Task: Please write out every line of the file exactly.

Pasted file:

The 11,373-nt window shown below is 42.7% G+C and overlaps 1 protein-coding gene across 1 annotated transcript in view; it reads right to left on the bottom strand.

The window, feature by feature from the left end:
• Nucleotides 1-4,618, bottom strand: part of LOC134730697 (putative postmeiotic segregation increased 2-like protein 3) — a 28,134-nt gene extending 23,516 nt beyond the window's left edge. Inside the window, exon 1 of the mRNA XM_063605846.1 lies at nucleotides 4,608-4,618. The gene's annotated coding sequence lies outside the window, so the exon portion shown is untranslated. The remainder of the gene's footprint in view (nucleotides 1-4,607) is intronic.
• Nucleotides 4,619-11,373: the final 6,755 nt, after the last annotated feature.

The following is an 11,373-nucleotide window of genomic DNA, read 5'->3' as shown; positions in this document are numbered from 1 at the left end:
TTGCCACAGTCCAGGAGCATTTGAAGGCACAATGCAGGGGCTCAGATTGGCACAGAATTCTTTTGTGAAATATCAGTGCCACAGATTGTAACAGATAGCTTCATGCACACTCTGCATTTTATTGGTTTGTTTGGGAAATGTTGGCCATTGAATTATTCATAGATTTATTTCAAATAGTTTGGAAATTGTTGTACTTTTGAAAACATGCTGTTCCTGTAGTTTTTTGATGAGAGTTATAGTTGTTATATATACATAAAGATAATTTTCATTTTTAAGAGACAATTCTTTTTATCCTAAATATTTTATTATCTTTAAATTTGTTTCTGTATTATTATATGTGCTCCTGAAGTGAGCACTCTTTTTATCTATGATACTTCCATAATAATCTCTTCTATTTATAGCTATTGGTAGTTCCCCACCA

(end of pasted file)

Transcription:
The 11,373-nt window shown below is 42.7% G+C and overlaps 1 protein-coding gene across 1 annotated transcript in view; it reads right to left on the bottom strand.

The window, feature by feature from the left end:
• Nucleotides 1-4,618, bottom strand: part of LOC134730697 (putative postmeiotic segregation increased 2-like protein 3) — a 28,134-nt gene extending 23,516 nt beyond the window's left edge. Inside the window, exon 1 of the mRNA XM_063605846.1 lies at nucleotides 4,608-4,618. The gene's annotated coding sequence lies outside the window, so the exon portion shown is untranslated. The remainder of the gene's footprint in view (nucleotides 1-4,607) is intronic.
• Nucleotides 4,619-11,373: the final 6,755 nt, after the last annotated feature.

The following is an 11,373-nucleotide window of genomic DNA, read 5'->3' as shown; positions in this document are numbered from 1 at the left end:
TTGCCACAGTCCAGGAGCATTTGAAGGCACAATGCAGGGGCTCAGATTGGCACAGAATTCTTTTGTGAAATATCAGTGCCACAGATTGTAACAGATAGCTTCATGCACACTCTGCATTTTATTGGTTTGTTTGGGAAATGTTGGCCATTGAATTATTCATAGATTTATTTCAAATAGTTTGGAAATTGTTGTACTTTTGAAAACATGCTGTTCCTGTAGTTTTTTGATGAGAGTTATAGTTGTTATATATACATAAAGATAATTTTCATTTTTAAGAGACAATTCTTTTTATCCTAAATATTTTATTATCTTTAAATTTGTTTCTGTATTATTATATGTGCTCCTGAAGTGAGCACTCTTTTTATCTATGATACTTCCATAATAATCTCTTCTATTTATAGCTATTGGTAGTTCCCCACCA